Information for Undergraduate Students

Working in the Advanced Life Support/ECMO Laboratory:
Information for Students


The Advanced Life Support/ECMO laboratory is a collective of several faculty members.  The primary faculty members supporting the lab are Dr. Robert Bartlett, Dr. Alvaro Rojas, Dr. Ronald Hirschl, Dr. George Mychaliska, Dr. Jeffrey Punch, Dr. Mark Meyerhoff, and Dr. Jonathan Haft.  Dr. Bartlett is the senior investigator within the laboratory.  Dr. Rojas runs most day to day operations within the lab and manages the work of the undergraduates.  Dr. Rojas is assisted in managing undergraduate students by Marie Cornell.


The laboratory runs a wide variety of surgical and bioengineering research projects, including the development of artificial lungs, artificial kidneys, biomaterials, and techniques for expanding the pool of donated organs.  Artificial lungs are a particular focus, with work on several different generations of implantable artificial lungs, new gas exchange membranes, and new applications for these devices, such as an artificial placenta.  


Up to 40 undergraduate students work on these projects every year.  The number varies depending upon the time of year, and what projects are active.  The students work is in various capacities, but here are some of the more common:


1.  University Research Opportunity Program (UROP)

This University of Michigan program is intended to introduce young students to research, while rewarding them with class credit or salary. If you are in UROP, we interview for projects in September of every year.  Contact Dr. Rojas ( as soon as possible if you are interested in the lab.  There are 5 applicants for every position, and they are filled quickly.  If you are interested in UROP, their website is  Please contact them as early in your education as possible as they develop a waiting list.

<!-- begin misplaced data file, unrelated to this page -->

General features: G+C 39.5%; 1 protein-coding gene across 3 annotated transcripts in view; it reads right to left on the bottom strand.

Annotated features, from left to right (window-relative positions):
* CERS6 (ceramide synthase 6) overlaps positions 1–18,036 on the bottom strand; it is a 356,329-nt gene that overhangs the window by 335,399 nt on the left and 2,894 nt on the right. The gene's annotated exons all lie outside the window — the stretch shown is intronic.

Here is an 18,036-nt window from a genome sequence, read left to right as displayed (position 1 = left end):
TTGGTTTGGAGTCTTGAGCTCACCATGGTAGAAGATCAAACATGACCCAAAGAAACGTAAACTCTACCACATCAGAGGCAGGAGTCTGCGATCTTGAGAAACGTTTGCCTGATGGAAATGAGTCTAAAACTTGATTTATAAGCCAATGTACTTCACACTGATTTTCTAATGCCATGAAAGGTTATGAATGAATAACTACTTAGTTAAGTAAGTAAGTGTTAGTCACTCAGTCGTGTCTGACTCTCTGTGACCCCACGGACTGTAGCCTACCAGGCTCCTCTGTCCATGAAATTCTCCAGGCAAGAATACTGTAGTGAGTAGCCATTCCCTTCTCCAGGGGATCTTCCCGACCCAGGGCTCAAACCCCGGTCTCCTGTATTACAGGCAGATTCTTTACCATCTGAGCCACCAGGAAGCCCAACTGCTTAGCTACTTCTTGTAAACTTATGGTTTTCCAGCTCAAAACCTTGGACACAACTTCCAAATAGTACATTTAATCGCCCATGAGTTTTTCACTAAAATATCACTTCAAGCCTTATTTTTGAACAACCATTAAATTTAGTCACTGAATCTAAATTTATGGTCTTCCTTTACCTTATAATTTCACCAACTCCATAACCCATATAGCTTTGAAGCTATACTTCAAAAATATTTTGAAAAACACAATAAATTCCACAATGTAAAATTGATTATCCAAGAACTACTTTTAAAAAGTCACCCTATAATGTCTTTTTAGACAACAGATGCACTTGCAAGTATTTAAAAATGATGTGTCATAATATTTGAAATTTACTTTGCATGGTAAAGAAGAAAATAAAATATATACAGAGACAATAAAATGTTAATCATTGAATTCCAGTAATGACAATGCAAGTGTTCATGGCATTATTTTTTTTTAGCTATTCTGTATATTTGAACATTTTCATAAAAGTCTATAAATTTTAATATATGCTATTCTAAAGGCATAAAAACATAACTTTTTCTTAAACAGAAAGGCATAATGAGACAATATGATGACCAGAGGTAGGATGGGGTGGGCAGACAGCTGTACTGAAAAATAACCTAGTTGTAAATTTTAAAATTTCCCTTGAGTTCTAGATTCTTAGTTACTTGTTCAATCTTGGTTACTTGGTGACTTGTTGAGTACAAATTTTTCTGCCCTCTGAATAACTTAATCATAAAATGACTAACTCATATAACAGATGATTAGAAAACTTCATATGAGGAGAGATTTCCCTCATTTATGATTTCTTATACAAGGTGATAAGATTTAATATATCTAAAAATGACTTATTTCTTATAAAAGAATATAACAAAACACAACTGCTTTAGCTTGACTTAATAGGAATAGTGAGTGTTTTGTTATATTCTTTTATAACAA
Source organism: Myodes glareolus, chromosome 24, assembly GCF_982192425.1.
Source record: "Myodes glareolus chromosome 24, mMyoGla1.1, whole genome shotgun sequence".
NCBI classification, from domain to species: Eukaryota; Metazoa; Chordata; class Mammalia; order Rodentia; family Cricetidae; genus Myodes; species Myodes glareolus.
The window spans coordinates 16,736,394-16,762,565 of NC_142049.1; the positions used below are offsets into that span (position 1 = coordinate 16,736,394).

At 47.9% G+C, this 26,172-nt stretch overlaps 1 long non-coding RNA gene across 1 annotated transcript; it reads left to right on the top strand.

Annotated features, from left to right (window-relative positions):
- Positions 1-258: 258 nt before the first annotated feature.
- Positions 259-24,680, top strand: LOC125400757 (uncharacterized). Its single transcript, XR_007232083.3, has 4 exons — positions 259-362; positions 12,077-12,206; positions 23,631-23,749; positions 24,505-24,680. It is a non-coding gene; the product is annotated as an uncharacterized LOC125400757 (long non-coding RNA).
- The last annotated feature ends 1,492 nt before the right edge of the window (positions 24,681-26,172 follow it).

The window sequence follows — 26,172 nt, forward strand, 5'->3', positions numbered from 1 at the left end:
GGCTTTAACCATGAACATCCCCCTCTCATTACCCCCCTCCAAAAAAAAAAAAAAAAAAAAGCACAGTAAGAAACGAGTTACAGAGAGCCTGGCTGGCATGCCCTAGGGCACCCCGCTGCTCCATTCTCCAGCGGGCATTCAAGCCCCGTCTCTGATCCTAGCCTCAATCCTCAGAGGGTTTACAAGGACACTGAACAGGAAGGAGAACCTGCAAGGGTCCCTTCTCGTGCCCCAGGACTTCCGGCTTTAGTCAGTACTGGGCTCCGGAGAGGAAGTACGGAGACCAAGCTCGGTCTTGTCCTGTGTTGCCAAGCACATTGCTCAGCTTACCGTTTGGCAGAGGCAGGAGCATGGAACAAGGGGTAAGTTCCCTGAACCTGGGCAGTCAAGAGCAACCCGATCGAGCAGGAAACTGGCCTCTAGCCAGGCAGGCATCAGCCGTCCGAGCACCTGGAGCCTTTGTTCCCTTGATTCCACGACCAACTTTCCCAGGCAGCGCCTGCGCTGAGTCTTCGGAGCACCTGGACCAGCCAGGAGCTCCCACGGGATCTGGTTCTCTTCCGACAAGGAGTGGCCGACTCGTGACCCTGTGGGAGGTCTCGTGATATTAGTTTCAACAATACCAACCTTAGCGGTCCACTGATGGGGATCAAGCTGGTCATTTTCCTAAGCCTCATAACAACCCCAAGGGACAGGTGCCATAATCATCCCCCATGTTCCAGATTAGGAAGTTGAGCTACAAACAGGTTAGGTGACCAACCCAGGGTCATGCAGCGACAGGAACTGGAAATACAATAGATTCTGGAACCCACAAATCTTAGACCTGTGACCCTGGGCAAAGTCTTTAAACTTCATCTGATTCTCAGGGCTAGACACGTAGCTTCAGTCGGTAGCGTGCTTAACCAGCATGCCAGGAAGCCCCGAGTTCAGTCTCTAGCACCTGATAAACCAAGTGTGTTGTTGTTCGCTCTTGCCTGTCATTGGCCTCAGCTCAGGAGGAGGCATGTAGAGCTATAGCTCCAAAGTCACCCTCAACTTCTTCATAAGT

2.  Surgery 499 – Surgical Research

Surgery 499 is hands-on course that allows students to participate in a wide variety of surgical research projects.  The course teaches basic concepts in surgery, anesthesiology, critical care, and animal physiology in addition to specific research topics.  These topics vary semester to semester but typically focus on artificial organs (lung, kidney, etc.), advanced life support techniques, organ transplantation, biocompatibility testing of devices, and a wide variety of projects from industrial partners.  Students learn in a hands-on environment with supplementary reading.  The course requires four hours of class time per credit hour in the fall and winter and eight hours per credit hour in the spring and summer.  The course can be taken for any number of credits, but we recommend taking it for 2-3 credits.  Grading is based on attendance (25%), effort (25%), comprehension (25%), and a take home final (25%).  If you are interested, contact Dr. Alvaro Rojas (  An initial interview is necessary to obtain an override.


3.  Volunteer

There are usually opportunities for students to volunteer in the lab.  Many of these volunteer positions involve evening and weekend work.  If you are interested, send your contact information to


4.  Paid, hourly temporary employee

Typically, students are only given paying positions in the lab after achieving considerable experience in the lab via any of the above mechanisms.  The one possible exception may be if the student has work-study.  Please contact Marie Cornell ( if you feel you qualify for paid employment.